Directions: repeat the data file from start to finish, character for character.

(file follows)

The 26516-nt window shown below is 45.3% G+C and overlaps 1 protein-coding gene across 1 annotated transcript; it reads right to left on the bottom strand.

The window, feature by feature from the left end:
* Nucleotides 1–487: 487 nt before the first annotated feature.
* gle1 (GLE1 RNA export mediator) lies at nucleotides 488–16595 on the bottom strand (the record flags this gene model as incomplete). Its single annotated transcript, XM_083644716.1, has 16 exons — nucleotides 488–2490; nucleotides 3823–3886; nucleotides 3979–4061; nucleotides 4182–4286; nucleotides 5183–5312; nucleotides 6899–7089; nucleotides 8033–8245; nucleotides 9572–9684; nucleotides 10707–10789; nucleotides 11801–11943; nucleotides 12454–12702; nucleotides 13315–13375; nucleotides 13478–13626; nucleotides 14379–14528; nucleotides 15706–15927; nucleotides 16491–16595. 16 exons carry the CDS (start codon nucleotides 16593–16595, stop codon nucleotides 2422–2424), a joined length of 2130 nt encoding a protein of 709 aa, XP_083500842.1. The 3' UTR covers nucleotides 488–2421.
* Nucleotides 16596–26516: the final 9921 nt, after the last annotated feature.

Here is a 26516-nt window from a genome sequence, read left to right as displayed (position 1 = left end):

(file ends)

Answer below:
The 26516-nt window shown below is 45.3% G+C and overlaps 1 protein-coding gene across 1 annotated transcript; it reads right to left on the bottom strand.

The window, feature by feature from the left end:
* Nucleotides 1–487: 487 nt before the first annotated feature.
* gle1 (GLE1 RNA export mediator) lies at nucleotides 488–16595 on the bottom strand (the record flags this gene model as incomplete). Its single annotated transcript, XM_083644716.1, has 16 exons — nucleotides 488–2490; nucleotides 3823–3886; nucleotides 3979–4061; nucleotides 4182–4286; nucleotides 5183–5312; nucleotides 6899–7089; nucleotides 8033–8245; nucleotides 9572–9684; nucleotides 10707–10789; nucleotides 11801–11943; nucleotides 12454–12702; nucleotides 13315–13375; nucleotides 13478–13626; nucleotides 14379–14528; nucleotides 15706–15927; nucleotides 16491–16595. 16 exons carry the CDS (start codon nucleotides 16593–16595, stop codon nucleotides 2422–2424), a joined length of 2130 nt encoding a protein of 709 aa, XP_083500842.1. The 3' UTR covers nucleotides 488–2421.
* Nucleotides 16596–26516: the final 9921 nt, after the last annotated feature.

Here is a 26516-nt window from a genome sequence, read left to right as displayed (position 1 = left end):